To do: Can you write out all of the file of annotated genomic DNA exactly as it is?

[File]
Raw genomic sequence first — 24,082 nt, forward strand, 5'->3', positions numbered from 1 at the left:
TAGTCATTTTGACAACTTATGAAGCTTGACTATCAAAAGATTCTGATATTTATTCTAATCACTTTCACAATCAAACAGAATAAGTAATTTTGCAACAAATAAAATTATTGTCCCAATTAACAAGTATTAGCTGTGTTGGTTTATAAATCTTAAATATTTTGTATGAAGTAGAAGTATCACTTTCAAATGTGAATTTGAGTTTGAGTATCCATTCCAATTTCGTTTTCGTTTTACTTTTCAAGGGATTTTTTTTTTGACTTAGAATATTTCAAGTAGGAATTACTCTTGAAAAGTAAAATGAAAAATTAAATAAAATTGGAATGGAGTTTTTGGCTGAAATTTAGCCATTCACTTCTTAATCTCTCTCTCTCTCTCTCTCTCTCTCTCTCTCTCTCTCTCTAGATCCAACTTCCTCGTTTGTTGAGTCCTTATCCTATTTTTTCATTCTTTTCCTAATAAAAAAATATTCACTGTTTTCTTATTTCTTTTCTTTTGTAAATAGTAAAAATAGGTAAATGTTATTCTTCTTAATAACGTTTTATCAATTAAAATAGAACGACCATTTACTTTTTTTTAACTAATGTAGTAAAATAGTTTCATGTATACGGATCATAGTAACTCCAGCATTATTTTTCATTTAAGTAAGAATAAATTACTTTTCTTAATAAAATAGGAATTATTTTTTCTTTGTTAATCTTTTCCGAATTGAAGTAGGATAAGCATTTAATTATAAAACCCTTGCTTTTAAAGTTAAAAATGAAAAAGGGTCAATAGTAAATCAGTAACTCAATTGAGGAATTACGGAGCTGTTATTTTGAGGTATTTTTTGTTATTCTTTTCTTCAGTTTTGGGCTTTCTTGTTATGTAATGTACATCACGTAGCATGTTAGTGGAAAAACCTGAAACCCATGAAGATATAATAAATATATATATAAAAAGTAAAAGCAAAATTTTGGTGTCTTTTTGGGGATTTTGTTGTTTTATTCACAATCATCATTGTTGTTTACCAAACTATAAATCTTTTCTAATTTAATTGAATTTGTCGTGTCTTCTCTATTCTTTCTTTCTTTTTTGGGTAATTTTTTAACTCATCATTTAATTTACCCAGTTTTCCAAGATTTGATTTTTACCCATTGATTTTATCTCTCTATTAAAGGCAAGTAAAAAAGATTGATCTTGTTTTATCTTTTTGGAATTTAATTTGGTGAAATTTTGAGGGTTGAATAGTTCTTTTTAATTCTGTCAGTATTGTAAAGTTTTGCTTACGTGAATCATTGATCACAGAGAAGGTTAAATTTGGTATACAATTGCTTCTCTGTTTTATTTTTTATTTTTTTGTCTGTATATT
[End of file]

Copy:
Raw genomic sequence first — 24,082 nt, forward strand, 5'->3', positions numbered from 1 at the left:
TAGTCATTTTGACAACTTATGAAGCTTGACTATCAAAAGATTCTGATATTTATTCTAATCACTTTCACAATCAAACAGAATAAGTAATTTTGCAACAAATAAAATTATTGTCCCAATTAACAAGTATTAGCTGTGTTGGTTTATAAATCTTAAATATTTTGTATGAAGTAGAAGTATCACTTTCAAATGTGAATTTGAGTTTGAGTATCCATTCCAATTTCGTTTTCGTTTTACTTTTCAAGGGATTTTTTTTTTGACTTAGAATATTTCAAGTAGGAATTACTCTTGAAAAGTAAAATGAAAAATTAAATAAAATTGGAATGGAGTTTTTGGCTGAAATTTAGCCATTCACTTCTTAATCTCTCTCTCTCTCTCTCTCTCTCTCTCTCTCTCTCTCTCTAGATCCAACTTCCTCGTTTGTTGAGTCCTTATCCTATTTTTTCATTCTTTTCCTAATAAAAAAATATTCACTGTTTTCTTATTTCTTTTCTTTTGTAAATAGTAAAAATAGGTAAATGTTATTCTTCTTAATAACGTTTTATCAATTAAAATAGAACGACCATTTACTTTTTTTTAACTAATGTAGTAAAATAGTTTCATGTATACGGATCATAGTAACTCCAGCATTATTTTTCATTTAAGTAAGAATAAATTACTTTTCTTAATAAAATAGGAATTATTTTTTCTTTGTTAATCTTTTCCGAATTGAAGTAGGATAAGCATTTAATTATAAAACCCTTGCTTTTAAAGTTAAAAATGAAAAAGGGTCAATAGTAAATCAGTAACTCAATTGAGGAATTACGGAGCTGTTATTTTGAGGTATTTTTTGTTATTCTTTTCTTCAGTTTTGGGCTTTCTTGTTATGTAATGTACATCACGTAGCATGTTAGTGGAAAAACCTGAAACCCATGAAGATATAATAAATATATATATAAAAAGTAAAAGCAAAATTTTGGTGTCTTTTTGGGGATTTTGTTGTTTTATTCACAATCATCATTGTTGTTTACCAAACTATAAATCTTTTCTAATTTAATTGAATTTGTCGTGTCTTCTCTATTCTTTCTTTCTTTTTTGGGTAATTTTTTAACTCATCATTTAATTTACCCAGTTTTCCAAGATTTGATTTTTACCCATTGATTTTATCTCTCTATTAAAGGCAAGTAAAAAAGATTGATCTTGTTTTATCTTTTTGGAATTTAATTTGGTGAAATTTTGAGGGTTGAATAGTTCTTTTTAATTCTGTCAGTATTGTAAAGTTTTGCTTACGTGAATCATTGATCACAGAGAAGGTTAAATTTGGTATACAATTGCTTCTCTGTTTTATTTTTTATTTTTTTGTCTGTATATT